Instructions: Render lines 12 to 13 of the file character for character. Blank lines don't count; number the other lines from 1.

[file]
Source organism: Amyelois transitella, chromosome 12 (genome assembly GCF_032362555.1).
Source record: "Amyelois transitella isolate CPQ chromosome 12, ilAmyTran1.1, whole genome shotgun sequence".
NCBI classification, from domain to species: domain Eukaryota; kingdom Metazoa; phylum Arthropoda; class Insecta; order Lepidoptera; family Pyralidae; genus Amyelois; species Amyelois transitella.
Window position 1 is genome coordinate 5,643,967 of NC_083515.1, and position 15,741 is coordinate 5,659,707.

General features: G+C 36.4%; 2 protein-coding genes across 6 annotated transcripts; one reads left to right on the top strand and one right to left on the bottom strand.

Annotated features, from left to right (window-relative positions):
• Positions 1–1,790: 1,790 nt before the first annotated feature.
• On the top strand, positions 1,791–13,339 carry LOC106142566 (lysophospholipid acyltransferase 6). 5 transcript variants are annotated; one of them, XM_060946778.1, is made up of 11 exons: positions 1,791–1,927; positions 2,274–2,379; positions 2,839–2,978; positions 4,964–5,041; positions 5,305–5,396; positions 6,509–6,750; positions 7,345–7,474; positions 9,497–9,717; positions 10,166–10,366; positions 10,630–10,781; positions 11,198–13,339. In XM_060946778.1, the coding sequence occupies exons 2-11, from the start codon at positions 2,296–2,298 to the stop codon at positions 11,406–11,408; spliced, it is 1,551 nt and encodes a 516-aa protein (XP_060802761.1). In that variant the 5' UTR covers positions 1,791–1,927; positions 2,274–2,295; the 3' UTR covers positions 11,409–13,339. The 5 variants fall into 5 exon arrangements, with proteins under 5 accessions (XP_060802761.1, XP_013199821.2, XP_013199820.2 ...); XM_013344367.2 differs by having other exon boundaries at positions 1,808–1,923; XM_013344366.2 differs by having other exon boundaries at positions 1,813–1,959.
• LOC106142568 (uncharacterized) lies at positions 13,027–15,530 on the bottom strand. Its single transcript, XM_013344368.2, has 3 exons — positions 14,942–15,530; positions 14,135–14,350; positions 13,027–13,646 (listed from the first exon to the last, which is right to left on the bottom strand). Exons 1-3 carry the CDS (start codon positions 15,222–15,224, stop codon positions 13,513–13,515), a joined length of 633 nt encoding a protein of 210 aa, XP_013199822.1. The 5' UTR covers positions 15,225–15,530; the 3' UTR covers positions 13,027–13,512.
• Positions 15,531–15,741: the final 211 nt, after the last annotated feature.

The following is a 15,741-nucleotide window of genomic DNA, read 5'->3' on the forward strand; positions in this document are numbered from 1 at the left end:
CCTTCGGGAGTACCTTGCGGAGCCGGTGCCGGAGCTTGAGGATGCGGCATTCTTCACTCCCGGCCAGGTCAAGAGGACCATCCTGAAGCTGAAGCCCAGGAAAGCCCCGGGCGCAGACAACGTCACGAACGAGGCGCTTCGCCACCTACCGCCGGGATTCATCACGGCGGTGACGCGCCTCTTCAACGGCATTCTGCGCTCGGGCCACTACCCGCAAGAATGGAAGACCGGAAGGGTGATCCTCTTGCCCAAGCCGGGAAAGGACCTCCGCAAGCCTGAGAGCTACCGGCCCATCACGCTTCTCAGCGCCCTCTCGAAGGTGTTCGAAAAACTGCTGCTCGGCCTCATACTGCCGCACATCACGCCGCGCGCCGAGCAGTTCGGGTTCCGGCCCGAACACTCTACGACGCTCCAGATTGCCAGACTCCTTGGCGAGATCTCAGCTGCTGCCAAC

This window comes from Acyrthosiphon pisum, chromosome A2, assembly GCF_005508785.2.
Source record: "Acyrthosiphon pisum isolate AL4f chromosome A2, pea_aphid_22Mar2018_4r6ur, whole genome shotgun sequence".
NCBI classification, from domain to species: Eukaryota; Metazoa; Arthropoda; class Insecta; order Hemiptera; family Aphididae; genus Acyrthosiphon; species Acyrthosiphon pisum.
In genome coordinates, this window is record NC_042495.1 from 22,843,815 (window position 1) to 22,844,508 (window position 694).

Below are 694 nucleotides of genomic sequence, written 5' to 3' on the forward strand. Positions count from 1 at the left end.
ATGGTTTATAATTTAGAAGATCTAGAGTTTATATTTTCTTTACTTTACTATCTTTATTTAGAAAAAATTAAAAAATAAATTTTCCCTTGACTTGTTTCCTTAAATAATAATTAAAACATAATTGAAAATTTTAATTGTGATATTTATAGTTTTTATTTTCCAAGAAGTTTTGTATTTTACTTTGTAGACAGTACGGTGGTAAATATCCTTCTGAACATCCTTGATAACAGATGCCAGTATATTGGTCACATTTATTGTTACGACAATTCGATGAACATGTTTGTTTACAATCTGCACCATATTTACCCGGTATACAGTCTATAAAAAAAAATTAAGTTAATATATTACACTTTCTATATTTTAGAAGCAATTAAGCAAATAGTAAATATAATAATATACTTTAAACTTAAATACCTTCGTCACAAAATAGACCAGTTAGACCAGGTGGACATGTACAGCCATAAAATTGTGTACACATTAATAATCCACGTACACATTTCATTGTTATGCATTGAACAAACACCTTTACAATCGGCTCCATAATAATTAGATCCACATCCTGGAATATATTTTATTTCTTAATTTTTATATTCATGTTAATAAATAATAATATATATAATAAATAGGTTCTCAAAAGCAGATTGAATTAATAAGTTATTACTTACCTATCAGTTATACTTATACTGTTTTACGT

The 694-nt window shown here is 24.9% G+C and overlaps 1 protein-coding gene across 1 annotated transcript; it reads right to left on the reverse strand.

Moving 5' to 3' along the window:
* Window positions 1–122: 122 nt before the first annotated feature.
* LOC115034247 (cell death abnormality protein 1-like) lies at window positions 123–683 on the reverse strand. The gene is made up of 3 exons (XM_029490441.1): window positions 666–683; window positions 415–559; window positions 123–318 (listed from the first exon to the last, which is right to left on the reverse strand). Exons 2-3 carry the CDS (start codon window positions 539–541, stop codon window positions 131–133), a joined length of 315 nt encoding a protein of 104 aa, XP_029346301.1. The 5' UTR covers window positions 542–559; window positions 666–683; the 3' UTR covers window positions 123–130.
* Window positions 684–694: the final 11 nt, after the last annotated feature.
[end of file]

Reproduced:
CCTTCGGGAGTACCTTGCGGAGCCGGTGCCGGAGCTTGAGGATGCGGCATTCTTCACTCCCGGCCAGGTCAAGAGGACCATCCTGAAGCTGAAGCCCAGGAAAGCCCCGGGCGCAGACAACGTCACGAACGAGGCGCTTCGCCACCTACCGCCGGGATTCATCACGGCGGTGACGCGCCTCTTCAACGGCATTCTGCGCTCGGGCCACTACCCGCAAGAATGGAAGACCGGAAGGGTGATCCTCTTGCCCAAGCCGGGAAAGGACCTCCGCAAGCCTGAGAGCTACCGGCCCATCACGCTTCTCAGCGCCCTCTCGAAGGTGTTCGAAAAACTGCTGCTCGGCCTCATACTGCCGCACATCACGCCGCGCGCCGAGCAGTTCGGGTTCCGGCCCGAACACTCTACGACGCTCCAGATTGCCAGACTCCTTGGCGAGATCTCAGCTGCTGCCAAC

This window comes from Acyrthosiphon pisum, chromosome A2, assembly GCF_005508785.2.